Building Monte Bello: The 2011 Assemblage

It was a beautiful day on the mountain, and a beautiful day to make history.

I left the morning sun behind, and entered the true velvet sur-surface catacomb of The Monte Bello Room.

I emerged on the other side, into the comparatively harsh radiance of an office, a hallway, and then, the room. The room in which it was to all transpire. The sacellum within. It wasn’t exactly with confidence that I walked into the room, though neither was it with the abject terror that had so twisted my guts the first time around. The mantra cycled in my mind, “You’ve done this before, and you can do this. You’ve done this before, and you can do this. You’ve done this before, and you can do this.” It felt good to be a part of it all again, and while I wasn’t nervous to the point of emotional instability, I was still imbued with an awe that can’t be tamed, and will never dissipate.

The room looked as if it hadn’t been touched since this same time last year. The glassware was shimmering in all its crystal purity, the weight of the wooden table immense, reassuring, stable. The bread basket was full, the cheeses were cut and in their places; knives glistening at their sides. Pools of beatific olive oil lying languidly in shallow white dishes, and on the glossy black matte of the counter, the wines.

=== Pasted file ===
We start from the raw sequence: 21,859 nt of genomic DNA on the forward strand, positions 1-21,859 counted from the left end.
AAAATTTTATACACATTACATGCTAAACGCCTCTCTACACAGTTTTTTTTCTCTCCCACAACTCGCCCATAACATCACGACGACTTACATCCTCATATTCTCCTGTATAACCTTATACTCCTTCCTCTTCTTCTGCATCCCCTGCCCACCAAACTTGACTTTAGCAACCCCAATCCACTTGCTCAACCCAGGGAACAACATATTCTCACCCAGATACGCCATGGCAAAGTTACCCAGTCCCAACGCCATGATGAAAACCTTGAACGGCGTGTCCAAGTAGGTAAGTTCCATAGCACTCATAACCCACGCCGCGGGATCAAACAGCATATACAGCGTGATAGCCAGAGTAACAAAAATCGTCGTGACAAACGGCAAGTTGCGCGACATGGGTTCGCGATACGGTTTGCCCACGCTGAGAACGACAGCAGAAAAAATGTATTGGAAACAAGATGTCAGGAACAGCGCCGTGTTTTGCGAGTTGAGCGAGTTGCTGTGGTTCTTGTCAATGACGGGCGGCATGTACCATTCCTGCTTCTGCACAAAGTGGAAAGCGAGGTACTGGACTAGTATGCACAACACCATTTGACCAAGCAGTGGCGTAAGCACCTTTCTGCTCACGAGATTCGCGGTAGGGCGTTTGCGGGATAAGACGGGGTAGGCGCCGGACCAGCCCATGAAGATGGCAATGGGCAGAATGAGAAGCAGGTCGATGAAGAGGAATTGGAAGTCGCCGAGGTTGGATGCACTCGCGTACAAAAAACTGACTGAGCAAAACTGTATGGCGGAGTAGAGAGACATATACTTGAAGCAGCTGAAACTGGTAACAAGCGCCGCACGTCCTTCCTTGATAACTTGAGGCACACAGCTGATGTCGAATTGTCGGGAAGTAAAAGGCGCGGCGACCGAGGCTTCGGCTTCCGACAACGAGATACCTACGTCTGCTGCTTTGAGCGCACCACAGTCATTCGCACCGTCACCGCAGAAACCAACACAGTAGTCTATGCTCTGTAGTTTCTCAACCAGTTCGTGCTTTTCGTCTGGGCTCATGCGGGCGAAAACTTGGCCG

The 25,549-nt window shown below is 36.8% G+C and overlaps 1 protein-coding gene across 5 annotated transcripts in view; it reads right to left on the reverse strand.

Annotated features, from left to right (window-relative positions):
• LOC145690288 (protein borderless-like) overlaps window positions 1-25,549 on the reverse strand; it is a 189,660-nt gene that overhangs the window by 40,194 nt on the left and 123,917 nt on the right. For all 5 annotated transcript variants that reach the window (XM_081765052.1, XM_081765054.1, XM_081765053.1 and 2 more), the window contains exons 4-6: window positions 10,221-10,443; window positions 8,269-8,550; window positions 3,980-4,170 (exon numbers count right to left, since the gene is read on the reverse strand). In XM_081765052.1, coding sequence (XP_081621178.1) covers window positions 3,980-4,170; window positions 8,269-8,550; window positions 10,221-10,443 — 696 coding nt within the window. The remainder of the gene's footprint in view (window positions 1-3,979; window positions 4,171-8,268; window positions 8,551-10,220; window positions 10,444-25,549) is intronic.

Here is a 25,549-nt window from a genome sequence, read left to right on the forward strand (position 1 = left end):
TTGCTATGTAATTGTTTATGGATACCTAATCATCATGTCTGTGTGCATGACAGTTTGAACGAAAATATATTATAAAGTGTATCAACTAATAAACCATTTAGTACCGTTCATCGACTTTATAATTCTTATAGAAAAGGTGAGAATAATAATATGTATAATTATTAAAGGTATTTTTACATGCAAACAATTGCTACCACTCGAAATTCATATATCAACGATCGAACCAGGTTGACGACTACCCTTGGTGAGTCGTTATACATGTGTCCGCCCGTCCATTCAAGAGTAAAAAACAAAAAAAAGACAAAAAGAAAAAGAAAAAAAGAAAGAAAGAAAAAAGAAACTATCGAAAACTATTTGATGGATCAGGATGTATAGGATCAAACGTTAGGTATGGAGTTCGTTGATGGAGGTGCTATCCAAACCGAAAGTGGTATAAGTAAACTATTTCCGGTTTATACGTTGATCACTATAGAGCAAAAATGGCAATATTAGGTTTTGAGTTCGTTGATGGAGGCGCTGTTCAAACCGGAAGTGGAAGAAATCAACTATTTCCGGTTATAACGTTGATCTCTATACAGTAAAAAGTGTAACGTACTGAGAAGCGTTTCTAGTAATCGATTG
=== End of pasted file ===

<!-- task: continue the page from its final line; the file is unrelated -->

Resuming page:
A seeming acre stretching into infinity; beakers, bottles, glasses. And hovering over it all, the butterfly-fleet fingers of winemaker Eric Baugher. An odd thought, but watching the intense choreography of his concentration, the near effortless rhythm to his subtle movements, the curious dance of his hands, with not a sprig of energy wasted, I was reminded, of all people, of Jamey Turner playing the glass harp on the old Tonight Show with Johnny Carson. The way he too hovered over a sea of glassware, making a beautiful and eerie music all his own.

This was the second day of the Monte Bello First Assemblage Tasting, and the news from Day One was very good. Thirteen lots had been selected from the core twenty-four, the highest in recent memory, possibly ever. And this from the 2011 vintage, a growing season near universally decried across California. This is one of so many singularities about The Ridge Way, that in the most challenging of seasons, we should find ourselves blessed with the most intensely concentrated of flavors, at a quality level almost impossibly high.

The Monte Bello is a “built” wine; built literally from the ground up, relying on little more than the natural complexities, nuances, and variations present within the boundaries of the vineyard. All three “tiers” of our mountain — the lower, the middle, the upper — are sub-divided into much smaller blocks, identified and isolated to capture each micro-climatic miracle of distinction. Think of a painter’s pallet, each hue and tone the ingredients of a waiting masterpiece. Swirled together, a formless, charmless mud, but kept separate and distinct, the origins of genius. Think of the vineyard in the same fashion; harvested all at once, all together, and with total disregard for the unique personalities of each and every sub-parcel, the result is formless, shapeless, undefined, a wine unremarkable. But keep them apart, carrying them safely and distinctly through harvest, through fermentation, through tasting, and you have the origins of greatness, the pure building blocks of magic.